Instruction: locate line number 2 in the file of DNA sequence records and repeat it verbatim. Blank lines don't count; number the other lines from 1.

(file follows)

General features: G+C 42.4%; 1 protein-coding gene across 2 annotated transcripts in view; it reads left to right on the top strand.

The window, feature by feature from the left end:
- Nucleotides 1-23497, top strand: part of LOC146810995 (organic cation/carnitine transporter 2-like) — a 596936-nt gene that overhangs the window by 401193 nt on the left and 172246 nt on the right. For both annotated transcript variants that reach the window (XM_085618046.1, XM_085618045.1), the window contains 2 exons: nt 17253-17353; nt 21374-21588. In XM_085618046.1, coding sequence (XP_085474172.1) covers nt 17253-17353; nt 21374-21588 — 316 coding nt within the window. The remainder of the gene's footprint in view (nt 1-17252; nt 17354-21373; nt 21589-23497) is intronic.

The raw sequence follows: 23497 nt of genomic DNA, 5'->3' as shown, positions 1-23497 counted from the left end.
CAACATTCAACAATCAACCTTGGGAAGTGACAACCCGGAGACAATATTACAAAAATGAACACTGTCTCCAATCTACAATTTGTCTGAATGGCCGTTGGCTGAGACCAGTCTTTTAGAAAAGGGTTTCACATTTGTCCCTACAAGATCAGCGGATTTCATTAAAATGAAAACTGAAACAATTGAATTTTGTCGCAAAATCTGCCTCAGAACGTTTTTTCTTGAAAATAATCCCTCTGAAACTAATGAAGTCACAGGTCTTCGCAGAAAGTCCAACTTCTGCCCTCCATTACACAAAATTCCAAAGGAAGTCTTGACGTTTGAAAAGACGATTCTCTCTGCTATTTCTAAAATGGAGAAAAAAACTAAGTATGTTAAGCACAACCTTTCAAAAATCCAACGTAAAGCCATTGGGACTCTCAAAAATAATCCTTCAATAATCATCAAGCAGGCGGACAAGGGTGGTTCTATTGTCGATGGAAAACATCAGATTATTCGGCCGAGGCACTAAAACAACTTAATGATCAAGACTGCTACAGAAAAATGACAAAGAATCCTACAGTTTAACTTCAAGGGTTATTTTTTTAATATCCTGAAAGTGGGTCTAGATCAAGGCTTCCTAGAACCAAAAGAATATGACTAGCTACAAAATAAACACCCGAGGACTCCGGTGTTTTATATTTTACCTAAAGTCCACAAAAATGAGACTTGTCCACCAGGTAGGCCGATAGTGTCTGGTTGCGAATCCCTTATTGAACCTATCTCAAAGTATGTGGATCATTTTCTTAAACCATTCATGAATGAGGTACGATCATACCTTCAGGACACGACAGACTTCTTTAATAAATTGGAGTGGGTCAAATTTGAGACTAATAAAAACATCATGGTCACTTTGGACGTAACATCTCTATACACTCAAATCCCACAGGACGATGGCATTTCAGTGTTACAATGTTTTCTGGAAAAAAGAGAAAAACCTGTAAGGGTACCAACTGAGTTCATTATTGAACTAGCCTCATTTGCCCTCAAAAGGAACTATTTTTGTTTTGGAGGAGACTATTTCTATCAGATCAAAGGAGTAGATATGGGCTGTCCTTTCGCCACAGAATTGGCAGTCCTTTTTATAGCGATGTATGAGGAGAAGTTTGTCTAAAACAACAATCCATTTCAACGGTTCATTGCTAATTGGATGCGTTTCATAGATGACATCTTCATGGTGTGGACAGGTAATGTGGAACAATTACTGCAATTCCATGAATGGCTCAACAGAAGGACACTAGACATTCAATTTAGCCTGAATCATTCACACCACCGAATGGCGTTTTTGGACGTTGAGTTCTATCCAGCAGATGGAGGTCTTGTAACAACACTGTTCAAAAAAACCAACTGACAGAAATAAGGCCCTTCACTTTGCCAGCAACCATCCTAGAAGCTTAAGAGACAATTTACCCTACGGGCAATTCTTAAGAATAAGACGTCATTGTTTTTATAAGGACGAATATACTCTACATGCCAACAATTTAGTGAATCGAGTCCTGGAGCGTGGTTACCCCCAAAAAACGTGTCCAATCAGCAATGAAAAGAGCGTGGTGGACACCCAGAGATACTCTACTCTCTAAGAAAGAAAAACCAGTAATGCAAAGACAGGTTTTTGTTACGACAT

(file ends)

The window, feature by feature from the left end: